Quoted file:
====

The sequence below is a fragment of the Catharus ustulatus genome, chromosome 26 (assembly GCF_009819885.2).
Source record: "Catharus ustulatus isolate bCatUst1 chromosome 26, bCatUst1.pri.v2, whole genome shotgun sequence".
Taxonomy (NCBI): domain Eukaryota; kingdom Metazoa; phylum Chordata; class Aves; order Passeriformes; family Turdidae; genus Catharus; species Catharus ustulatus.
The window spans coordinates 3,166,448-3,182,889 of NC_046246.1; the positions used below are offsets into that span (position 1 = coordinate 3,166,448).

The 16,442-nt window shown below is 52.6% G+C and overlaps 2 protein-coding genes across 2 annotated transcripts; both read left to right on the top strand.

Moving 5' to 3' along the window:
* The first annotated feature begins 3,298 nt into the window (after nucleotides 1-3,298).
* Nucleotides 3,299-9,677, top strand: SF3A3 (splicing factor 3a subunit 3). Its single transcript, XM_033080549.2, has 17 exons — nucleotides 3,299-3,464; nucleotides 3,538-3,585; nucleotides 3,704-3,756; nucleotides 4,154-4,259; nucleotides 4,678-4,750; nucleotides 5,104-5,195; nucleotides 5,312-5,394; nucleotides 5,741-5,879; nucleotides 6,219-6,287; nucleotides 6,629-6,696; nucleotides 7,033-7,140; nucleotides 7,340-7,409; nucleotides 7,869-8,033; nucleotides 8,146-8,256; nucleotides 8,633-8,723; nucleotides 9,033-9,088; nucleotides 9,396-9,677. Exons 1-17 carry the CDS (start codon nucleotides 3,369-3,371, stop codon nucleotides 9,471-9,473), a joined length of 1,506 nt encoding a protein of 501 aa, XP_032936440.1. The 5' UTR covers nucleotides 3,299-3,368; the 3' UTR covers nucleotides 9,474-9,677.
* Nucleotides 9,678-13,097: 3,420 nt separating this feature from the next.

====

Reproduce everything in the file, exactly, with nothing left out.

The sequence below is a fragment of the Catharus ustulatus genome, chromosome 26 (assembly GCF_009819885.2).
Source record: "Catharus ustulatus isolate bCatUst1 chromosome 26, bCatUst1.pri.v2, whole genome shotgun sequence".
Taxonomy (NCBI): domain Eukaryota; kingdom Metazoa; phylum Chordata; class Aves; order Passeriformes; family Turdidae; genus Catharus; species Catharus ustulatus.
The window spans coordinates 3,166,448-3,182,889 of NC_046246.1; the positions used below are offsets into that span (position 1 = coordinate 3,166,448).

The 16,442-nt window shown below is 52.6% G+C and overlaps 2 protein-coding genes across 2 annotated transcripts; both read left to right on the top strand.

Moving 5' to 3' along the window:
* The first annotated feature begins 3,298 nt into the window (after nucleotides 1-3,298).
* Nucleotides 3,299-9,677, top strand: SF3A3 (splicing factor 3a subunit 3). Its single transcript, XM_033080549.2, has 17 exons — nucleotides 3,299-3,464; nucleotides 3,538-3,585; nucleotides 3,704-3,756; nucleotides 4,154-4,259; nucleotides 4,678-4,750; nucleotides 5,104-5,195; nucleotides 5,312-5,394; nucleotides 5,741-5,879; nucleotides 6,219-6,287; nucleotides 6,629-6,696; nucleotides 7,033-7,140; nucleotides 7,340-7,409; nucleotides 7,869-8,033; nucleotides 8,146-8,256; nucleotides 8,633-8,723; nucleotides 9,033-9,088; nucleotides 9,396-9,677. Exons 1-17 carry the CDS (start codon nucleotides 3,369-3,371, stop codon nucleotides 9,471-9,473), a joined length of 1,506 nt encoding a protein of 501 aa, XP_032936440.1. The 5' UTR covers nucleotides 3,299-3,368; the 3' UTR covers nucleotides 9,474-9,677.
* Nucleotides 9,678-13,097: 3,420 nt separating this feature from the next.